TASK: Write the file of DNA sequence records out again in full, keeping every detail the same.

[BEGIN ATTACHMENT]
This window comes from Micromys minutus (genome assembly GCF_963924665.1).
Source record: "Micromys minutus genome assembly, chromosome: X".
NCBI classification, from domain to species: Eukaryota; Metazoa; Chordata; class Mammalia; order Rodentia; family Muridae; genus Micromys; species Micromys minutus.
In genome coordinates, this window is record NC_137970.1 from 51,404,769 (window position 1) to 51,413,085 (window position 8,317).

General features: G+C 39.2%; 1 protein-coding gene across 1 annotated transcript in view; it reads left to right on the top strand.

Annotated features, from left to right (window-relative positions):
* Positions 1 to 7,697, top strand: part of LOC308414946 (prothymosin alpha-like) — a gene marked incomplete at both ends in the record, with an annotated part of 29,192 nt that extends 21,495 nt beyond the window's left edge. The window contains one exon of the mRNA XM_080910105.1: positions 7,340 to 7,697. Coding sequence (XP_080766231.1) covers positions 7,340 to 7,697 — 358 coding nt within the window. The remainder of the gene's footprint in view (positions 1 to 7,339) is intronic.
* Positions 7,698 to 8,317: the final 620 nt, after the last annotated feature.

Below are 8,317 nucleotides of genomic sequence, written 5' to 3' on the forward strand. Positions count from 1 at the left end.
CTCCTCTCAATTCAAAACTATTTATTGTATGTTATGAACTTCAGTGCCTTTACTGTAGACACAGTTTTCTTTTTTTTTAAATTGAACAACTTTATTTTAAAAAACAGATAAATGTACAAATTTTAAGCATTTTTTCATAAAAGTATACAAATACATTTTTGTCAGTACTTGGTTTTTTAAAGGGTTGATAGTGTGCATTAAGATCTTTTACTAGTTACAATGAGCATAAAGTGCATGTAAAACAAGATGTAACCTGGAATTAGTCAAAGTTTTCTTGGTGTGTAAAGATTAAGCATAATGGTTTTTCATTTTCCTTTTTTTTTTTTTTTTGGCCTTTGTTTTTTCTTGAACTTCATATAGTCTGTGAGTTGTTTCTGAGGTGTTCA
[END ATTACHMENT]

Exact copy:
This window comes from Micromys minutus (genome assembly GCF_963924665.1).
Source record: "Micromys minutus genome assembly, chromosome: X".
NCBI classification, from domain to species: Eukaryota; Metazoa; Chordata; class Mammalia; order Rodentia; family Muridae; genus Micromys; species Micromys minutus.
In genome coordinates, this window is record NC_137970.1 from 51,404,769 (window position 1) to 51,413,085 (window position 8,317).

General features: G+C 39.2%; 1 protein-coding gene across 1 annotated transcript in view; it reads left to right on the top strand.

Annotated features, from left to right (window-relative positions):
* Positions 1 to 7,697, top strand: part of LOC308414946 (prothymosin alpha-like) — a gene marked incomplete at both ends in the record, with an annotated part of 29,192 nt that extends 21,495 nt beyond the window's left edge. The window contains one exon of the mRNA XM_080910105.1: positions 7,340 to 7,697. Coding sequence (XP_080766231.1) covers positions 7,340 to 7,697 — 358 coding nt within the window. The remainder of the gene's footprint in view (positions 1 to 7,339) is intronic.
* Positions 7,698 to 8,317: the final 620 nt, after the last annotated feature.

Below are 8,317 nucleotides of genomic sequence, written 5' to 3' on the forward strand. Positions count from 1 at the left end.
CTCCTCTCAATTCAAAACTATTTATTGTATGTTATGAACTTCAGTGCCTTTACTGTAGACACAGTTTTCTTTTTTTTTAAATTGAACAACTTTATTTTAAAAAACAGATAAATGTACAAATTTTAAGCATTTTTTCATAAAAGTATACAAATACATTTTTGTCAGTACTTGGTTTTTTAAAGGGTTGATAGTGTGCATTAAGATCTTTTACTAGTTACAATGAGCATAAAGTGCATGTAAAACAAGATGTAACCTGGAATTAGTCAAAGTTTTCTTGGTGTGTAAAGATTAAGCATAATGGTTTTTCATTTTCCTTTTTTTTTTTTTTTTGGCCTTTGTTTTTTCTTGAACTTCATATAGTCTGTGAGTTGTTTCTGAGGTGTTCA